127

I have a old application written using Java 7. It runs fine in a Java 8 JRE. I do not plan on rewriting any of the code to make use of Java 8 features. Is there any technical benefit to upgrading the compiled code to the latest Java 8 JDK?

To be clear, the code is currently compiled with Java 7 and already running with the latest Java 8 JRE. It should already benefit from the Java 8 runtime improvements. This question is whether any benefits would be gained by compiling with version 8 and running with Java 8 compiled byte code.


Also, I am not concerned with non-technical benefits such as developer productivity. I think those are important but not the point of this question. I am asking for the sake of production code that has NO development team. It is purely in maintenance mode.

16
  • 2
    Just to be clear. The code already runs with the latest 1.8 JRE and therefore has all of the latest Java 8 bug fixes and runtime performance improvements (to my knowledge).
    – g8torPaul
    Feb 2, 2017 at 14:23
  • 4
    This is a question probably more about bytecode being outputted by the compiler. Maybe make that a bit more clear in your question.
    – M Platvoet
    Feb 2, 2017 at 14:25
  • 2
    So improved developer productivity is not relevant here? Feb 2, 2017 at 14:28
  • 8
    How can "I do not plan on rewriting any of the code" be not clear I can't believe.
    – eldo
    Feb 2, 2017 at 14:28
  • 3
    This may be somewhat related : stackoverflow.com/questions/21732290/…
    – Arnaud
    Feb 2, 2017 at 14:30

5 Answers 5

82

If I understand the question correctly, you want to know if the bytecode produced by javac will be "better" in Java 8 than in Java 7.

The answer is probably not, they constantly fix bugs in the compiler and that sometimes leads to more efficient bytecode. But you will not see any significant speedup from these fixes for Java 8 as far as I can see, the changelog only lists 2 major changes between versions.

The oracle website is terrible and I can't seem to get a list of bugfixes related to javac between versions, but here is a non exhaustive one from OpenJDK. A majority of the ones I can manage to find are fixing errors. So by updating to Java 8, there is a chance it wont compile any more due to javac more correctly following the JLS and there will be very little to no "improvements" to the bytecode.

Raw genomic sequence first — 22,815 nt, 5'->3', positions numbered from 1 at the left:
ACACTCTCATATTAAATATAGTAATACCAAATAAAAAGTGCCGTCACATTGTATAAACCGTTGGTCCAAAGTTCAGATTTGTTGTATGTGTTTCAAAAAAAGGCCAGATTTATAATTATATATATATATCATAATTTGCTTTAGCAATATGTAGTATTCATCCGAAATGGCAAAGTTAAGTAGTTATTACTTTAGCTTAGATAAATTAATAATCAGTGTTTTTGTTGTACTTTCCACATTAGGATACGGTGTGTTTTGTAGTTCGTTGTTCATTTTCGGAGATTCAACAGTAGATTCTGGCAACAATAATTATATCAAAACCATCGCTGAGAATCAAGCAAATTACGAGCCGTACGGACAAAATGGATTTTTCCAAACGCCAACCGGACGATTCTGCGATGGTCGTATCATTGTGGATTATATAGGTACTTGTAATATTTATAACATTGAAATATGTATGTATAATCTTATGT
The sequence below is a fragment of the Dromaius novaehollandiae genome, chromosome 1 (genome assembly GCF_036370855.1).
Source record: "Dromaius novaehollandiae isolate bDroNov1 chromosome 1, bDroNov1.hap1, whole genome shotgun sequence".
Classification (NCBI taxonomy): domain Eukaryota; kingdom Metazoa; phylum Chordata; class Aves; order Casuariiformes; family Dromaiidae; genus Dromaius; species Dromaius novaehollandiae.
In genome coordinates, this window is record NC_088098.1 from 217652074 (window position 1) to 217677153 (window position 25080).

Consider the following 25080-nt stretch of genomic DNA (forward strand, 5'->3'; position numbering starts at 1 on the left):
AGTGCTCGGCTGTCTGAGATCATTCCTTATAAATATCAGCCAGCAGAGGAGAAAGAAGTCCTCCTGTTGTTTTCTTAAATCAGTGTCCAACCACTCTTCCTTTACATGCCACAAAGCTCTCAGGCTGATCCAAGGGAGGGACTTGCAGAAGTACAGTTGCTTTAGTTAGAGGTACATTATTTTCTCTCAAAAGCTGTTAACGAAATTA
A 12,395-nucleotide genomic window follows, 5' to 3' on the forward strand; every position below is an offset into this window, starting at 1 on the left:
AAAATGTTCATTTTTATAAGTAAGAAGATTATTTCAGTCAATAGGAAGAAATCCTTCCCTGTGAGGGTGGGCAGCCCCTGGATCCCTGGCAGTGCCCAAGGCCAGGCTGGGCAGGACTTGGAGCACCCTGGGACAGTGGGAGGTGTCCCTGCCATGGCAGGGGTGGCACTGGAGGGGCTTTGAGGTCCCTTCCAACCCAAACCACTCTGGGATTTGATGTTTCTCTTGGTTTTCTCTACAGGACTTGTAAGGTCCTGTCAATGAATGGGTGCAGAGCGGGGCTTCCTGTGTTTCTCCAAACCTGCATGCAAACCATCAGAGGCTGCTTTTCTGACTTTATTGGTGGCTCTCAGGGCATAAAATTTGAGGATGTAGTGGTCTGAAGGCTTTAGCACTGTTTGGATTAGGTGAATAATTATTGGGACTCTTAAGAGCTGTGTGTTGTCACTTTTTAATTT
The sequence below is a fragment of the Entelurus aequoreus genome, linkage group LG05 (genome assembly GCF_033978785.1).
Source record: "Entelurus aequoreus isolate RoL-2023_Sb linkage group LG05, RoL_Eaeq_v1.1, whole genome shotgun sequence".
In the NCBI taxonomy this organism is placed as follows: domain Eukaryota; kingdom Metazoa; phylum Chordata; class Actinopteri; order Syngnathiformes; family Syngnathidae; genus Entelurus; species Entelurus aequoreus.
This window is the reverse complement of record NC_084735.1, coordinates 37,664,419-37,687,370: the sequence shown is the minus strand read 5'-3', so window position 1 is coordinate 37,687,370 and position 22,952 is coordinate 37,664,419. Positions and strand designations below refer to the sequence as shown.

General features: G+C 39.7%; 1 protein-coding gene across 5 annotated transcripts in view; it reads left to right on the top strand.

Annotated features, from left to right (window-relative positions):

2
  • 4
    Thanks, I have reviewed some of the list on OpenJDK and nothing really stands out there except that it appears they have improved the performance of javac. I agree that it is next to impossible to do a reasonable search of fixes/features between version of Java on Oracles website. The format of the release notes for each version isn't even consistent. My gut tells me that there is no technical benefit to compiling with JDK 8 vs JDK 7.
    – g8torPaul
    Feb 2, 2017 at 19:01
  • 1
    @g8torPaul unless you are going to use features only available in Java 8, e.g. lamdbas/streams Feb 3, 2017 at 9:08
21

The main benefit is that Java 8 has the latest bug fixes where as Java 7 isn't being publicly updated.

Also if you are going to run code on an Java 8 JVM, you may as well have just one version of Java installed.

Java 8 might be faster, and it has better support for new features like G1. However, it might be slower for your use case so the only way to know is to test it.

Is there any technical benefit to upgrading the compiled code to the latest Java 8 JDK?

If you are asking whether there is any benefit in re-compiling Java 7 code in a Java 8 compiler, the answer is; almost nothing.

The only subtle difference is that there have been minor differences to the Java API, so there might be very subtle differences the Java 8 compiler might find that the Java 7

Other minor differences are the magic number at the start of the file, possibly the order of the constant pool. The byte code is basically the same, even the support for invokedynamic which was added for lambdas existed in Java 7 but just wasn't used that way.

10
  • 8
    Correct me if I'm wrong, but OP asks about recompiling the code with Java 8, whereas your answer is about whether to use Java 8 for executing it?
    – tobias_k
    Feb 2, 2017 at 14:19
  • 5
    I am currently running under the latest Java 1.8 JRE. All of the bug fixes and internal Java code would be provided by the JRE. I don't think this addresses my question.
    – g8torPaul
    Feb 2, 2017 at 14:21
  • 16
    This simply does not answer the question. If it's "almost nothing" please clarify what the difference is. Otherwise it's just speculating
    – M Platvoet
    Feb 2, 2017 at 14:38
  • 1
    @Peter Lawrey, You say that ".. the answer is; almost nothing". Do we have any evidence to support that? BTW, I would tend to agree with you.
    – g8torPaul
    Feb 2, 2017 at 14:39
  • 2
    @g8torPaul Java 8 is designed to be backward compatible with Java 7 and if you are not using any of the features of Java 8, it should produce almost exactly the same byte code. Feb 2, 2017 at 14:54
21

It could help by creating awareness.

When you switch to Java8, you might find additional warnings being emitted by javac. Example: type inference has been greatly improved with Java8. And that could eliminate the need for @SuppressWarnings annotations in your current code base (and when such annotations are no longer required, the compiler warns about that).